Rabies: Canada closes borders to dogs from more than 100 countries

Federal authorities will close Canada’s borders on Wednesday to commercial dogs, including those sold or adopted, from more than 100 countries deemed high risk for canine rabies .

The move has been met with fierce opposition from some animal rescuers and advocates, but the Canadian Veterinary Health Association says it’s important to protect people and dogs from the deadly disease.

Canada’s Food Inspection Agency says Canada currently has no active cases of rabies in dogs, caused by a different variant of the virus from the one circulating in wildlife such as raccoons and foxes. .

The agency says that while nearly 100% of rabies is preventable with proper vaccination, the disease is more than 99% fatal to humans and dogs once they start showing symptoms.

Camille Labchuk, chief executive officer of Animal Justice Canada, says the agency should have opted for less stringent measures, such as antibody testing to verify vaccination, before imposing an outright ban.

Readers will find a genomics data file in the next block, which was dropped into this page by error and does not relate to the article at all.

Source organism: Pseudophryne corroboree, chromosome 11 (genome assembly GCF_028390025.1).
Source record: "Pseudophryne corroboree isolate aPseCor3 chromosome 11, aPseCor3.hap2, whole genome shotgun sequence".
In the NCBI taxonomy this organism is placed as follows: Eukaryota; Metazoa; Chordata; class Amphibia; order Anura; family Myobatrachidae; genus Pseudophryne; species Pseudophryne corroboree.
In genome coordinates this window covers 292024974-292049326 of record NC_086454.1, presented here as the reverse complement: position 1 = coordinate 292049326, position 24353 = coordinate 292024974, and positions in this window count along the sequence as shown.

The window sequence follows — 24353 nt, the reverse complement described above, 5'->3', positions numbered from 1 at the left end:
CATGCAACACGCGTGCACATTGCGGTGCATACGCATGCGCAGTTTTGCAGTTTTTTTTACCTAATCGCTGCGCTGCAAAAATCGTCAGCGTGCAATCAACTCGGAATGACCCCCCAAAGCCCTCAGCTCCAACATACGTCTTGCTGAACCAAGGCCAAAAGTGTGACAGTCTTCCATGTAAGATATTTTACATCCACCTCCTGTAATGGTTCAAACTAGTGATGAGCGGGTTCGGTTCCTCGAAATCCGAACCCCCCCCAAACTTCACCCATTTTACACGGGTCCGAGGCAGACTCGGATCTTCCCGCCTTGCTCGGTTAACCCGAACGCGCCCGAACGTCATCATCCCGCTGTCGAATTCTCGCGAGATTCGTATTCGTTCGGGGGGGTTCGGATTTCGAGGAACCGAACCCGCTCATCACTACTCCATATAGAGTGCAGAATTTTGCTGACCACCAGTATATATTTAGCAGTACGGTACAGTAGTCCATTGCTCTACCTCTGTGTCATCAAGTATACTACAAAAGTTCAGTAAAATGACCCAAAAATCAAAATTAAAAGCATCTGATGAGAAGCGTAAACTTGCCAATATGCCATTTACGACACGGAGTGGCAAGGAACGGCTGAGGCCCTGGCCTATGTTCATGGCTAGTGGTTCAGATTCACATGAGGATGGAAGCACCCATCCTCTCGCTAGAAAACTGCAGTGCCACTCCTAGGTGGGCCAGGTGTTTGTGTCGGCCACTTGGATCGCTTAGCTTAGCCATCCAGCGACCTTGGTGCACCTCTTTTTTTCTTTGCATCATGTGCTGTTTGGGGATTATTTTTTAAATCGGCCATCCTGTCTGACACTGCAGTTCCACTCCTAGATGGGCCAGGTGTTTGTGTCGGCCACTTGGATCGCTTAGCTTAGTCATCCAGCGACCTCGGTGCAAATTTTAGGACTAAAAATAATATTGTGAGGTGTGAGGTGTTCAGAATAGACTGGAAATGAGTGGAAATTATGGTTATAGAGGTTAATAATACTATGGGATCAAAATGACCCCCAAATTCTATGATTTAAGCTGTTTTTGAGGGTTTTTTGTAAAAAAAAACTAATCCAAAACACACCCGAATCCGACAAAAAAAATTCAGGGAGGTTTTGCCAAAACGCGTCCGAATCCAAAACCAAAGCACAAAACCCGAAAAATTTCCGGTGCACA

However, Louis Kwantes, past president of the Canadian Veterinary Medical Association, said he thinks the policy is warranted by the risks that canine rabies poses to Canada’s human and canine populations.

The CFIA says canine rabies kills 59,000 people a year in countries affected by the ban, including Afghanistan, Ukraine and mainland China.

This report by the Canadian Press was first published on September 27, 2022.

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